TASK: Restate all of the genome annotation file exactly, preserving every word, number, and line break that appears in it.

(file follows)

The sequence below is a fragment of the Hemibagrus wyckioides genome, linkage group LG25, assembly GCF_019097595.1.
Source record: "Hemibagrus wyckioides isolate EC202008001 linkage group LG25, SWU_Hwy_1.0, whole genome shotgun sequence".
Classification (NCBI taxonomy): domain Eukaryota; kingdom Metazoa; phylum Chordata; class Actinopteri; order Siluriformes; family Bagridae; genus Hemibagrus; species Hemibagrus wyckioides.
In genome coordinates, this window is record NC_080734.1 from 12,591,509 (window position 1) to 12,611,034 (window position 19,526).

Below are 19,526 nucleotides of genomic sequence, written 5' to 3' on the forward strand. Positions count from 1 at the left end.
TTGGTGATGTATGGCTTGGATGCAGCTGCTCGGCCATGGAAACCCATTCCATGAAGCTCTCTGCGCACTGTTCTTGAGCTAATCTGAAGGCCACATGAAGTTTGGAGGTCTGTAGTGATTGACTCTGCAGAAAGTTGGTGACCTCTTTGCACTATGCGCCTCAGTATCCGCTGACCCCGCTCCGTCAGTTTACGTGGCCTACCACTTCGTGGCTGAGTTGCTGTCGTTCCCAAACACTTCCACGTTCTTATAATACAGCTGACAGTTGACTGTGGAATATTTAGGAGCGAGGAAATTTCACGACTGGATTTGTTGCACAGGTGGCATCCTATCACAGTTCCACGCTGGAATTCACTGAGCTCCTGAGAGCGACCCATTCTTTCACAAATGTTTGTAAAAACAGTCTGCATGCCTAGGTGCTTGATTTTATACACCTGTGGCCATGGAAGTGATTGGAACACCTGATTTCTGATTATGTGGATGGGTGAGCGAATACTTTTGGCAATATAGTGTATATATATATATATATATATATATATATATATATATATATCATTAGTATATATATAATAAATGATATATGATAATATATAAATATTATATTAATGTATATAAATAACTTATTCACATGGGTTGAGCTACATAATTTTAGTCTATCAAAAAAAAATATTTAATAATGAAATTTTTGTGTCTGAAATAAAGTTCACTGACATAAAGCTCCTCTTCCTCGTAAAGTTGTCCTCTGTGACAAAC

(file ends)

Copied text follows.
The sequence below is a fragment of the Hemibagrus wyckioides genome, linkage group LG25, assembly GCF_019097595.1.
Source record: "Hemibagrus wyckioides isolate EC202008001 linkage group LG25, SWU_Hwy_1.0, whole genome shotgun sequence".
Classification (NCBI taxonomy): domain Eukaryota; kingdom Metazoa; phylum Chordata; class Actinopteri; order Siluriformes; family Bagridae; genus Hemibagrus; species Hemibagrus wyckioides.
In genome coordinates, this window is record NC_080734.1 from 12,591,509 (window position 1) to 12,611,034 (window position 19,526).

Below are 19,526 nucleotides of genomic sequence, written 5' to 3' on the forward strand. Positions count from 1 at the left end.
TTGGTGATGTATGGCTTGGATGCAGCTGCTCGGCCATGGAAACCCATTCCATGAAGCTCTCTGCGCACTGTTCTTGAGCTAATCTGAAGGCCACATGAAGTTTGGAGGTCTGTAGTGATTGACTCTGCAGAAAGTTGGTGACCTCTTTGCACTATGCGCCTCAGTATCCGCTGACCCCGCTCCGTCAGTTTACGTGGCCTACCACTTCGTGGCTGAGTTGCTGTCGTTCCCAAACACTTCCACGTTCTTATAATACAGCTGACAGTTGACTGTGGAATATTTAGGAGCGAGGAAATTTCACGACTGGATTTGTTGCACAGGTGGCATCCTATCACAGTTCCACGCTGGAATTCACTGAGCTCCTGAGAGCGACCCATTCTTTCACAAATGTTTGTAAAAACAGTCTGCATGCCTAGGTGCTTGATTTTATACACCTGTGGCCATGGAAGTGATTGGAACACCTGATTTCTGATTATGTGGATGGGTGAGCGAATACTTTTGGCAATATAGTGTATATATATATATATATATATATATATATATATATATATATCATTAGTATATATATAATAAATGATATATGATAATATATAAATATTATATTAATGTATATAAATAACTTATTCACATGGGTTGAGCTACATAATTTTAGTCTATCAAAAAAAAATATTTAATAATGAAATTTTTGTGTCTGAAATAAAGTTCACTGACATAAAGCTCCTCTTCCTCGTAAAGTTGTCCTCTGTGACAAAC